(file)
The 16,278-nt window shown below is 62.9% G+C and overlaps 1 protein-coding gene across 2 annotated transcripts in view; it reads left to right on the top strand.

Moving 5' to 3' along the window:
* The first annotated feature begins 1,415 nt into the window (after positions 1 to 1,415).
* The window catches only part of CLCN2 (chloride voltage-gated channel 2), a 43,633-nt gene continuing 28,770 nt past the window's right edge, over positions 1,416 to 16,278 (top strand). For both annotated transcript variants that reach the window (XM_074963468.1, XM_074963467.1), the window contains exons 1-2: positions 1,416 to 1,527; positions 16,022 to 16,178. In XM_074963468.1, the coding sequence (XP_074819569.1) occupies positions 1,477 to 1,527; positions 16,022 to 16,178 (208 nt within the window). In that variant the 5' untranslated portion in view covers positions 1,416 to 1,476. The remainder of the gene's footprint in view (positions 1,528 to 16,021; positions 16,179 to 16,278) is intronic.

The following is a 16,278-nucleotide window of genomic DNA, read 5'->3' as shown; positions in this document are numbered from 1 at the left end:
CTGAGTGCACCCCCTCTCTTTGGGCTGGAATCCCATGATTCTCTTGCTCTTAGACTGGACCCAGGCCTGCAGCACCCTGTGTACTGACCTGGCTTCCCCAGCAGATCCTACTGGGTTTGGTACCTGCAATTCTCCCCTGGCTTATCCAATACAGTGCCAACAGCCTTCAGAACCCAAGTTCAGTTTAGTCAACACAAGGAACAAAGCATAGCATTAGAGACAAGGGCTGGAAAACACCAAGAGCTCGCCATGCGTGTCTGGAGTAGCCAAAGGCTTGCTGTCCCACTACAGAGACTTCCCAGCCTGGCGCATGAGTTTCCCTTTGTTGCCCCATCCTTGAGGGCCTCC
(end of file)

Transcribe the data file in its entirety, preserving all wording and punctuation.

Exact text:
The 16,278-nt window shown below is 62.9% G+C and overlaps 1 protein-coding gene across 2 annotated transcripts in view; it reads left to right on the top strand.

Moving 5' to 3' along the window:
* The first annotated feature begins 1,415 nt into the window (after positions 1 to 1,415).
* The window catches only part of CLCN2 (chloride voltage-gated channel 2), a 43,633-nt gene continuing 28,770 nt past the window's right edge, over positions 1,416 to 16,278 (top strand). For both annotated transcript variants that reach the window (XM_074963468.1, XM_074963467.1), the window contains exons 1-2: positions 1,416 to 1,527; positions 16,022 to 16,178. In XM_074963468.1, the coding sequence (XP_074819569.1) occupies positions 1,477 to 1,527; positions 16,022 to 16,178 (208 nt within the window). In that variant the 5' untranslated portion in view covers positions 1,416 to 1,476. The remainder of the gene's footprint in view (positions 1,528 to 16,021; positions 16,179 to 16,278) is intronic.

The following is a 16,278-nucleotide window of genomic DNA, read 5'->3' as shown; positions in this document are numbered from 1 at the left end:
CTGAGTGCACCCCCTCTCTTTGGGCTGGAATCCCATGATTCTCTTGCTCTTAGACTGGACCCAGGCCTGCAGCACCCTGTGTACTGACCTGGCTTCCCCAGCAGATCCTACTGGGTTTGGTACCTGCAATTCTCCCCTGGCTTATCCAATACAGTGCCAACAGCCTTCAGAACCCAAGTTCAGTTTAGTCAACACAAGGAACAAAGCATAGCATTAGAGACAAGGGCTGGAAAACACCAAGAGCTCGCCATGCGTGTCTGGAGTAGCCAAAGGCTTGCTGTCCCACTACAGAGACTTCCCAGCCTGGCGCATGAGTTTCCCTTTGTTGCCCCATCCTTGAGGGCCTCC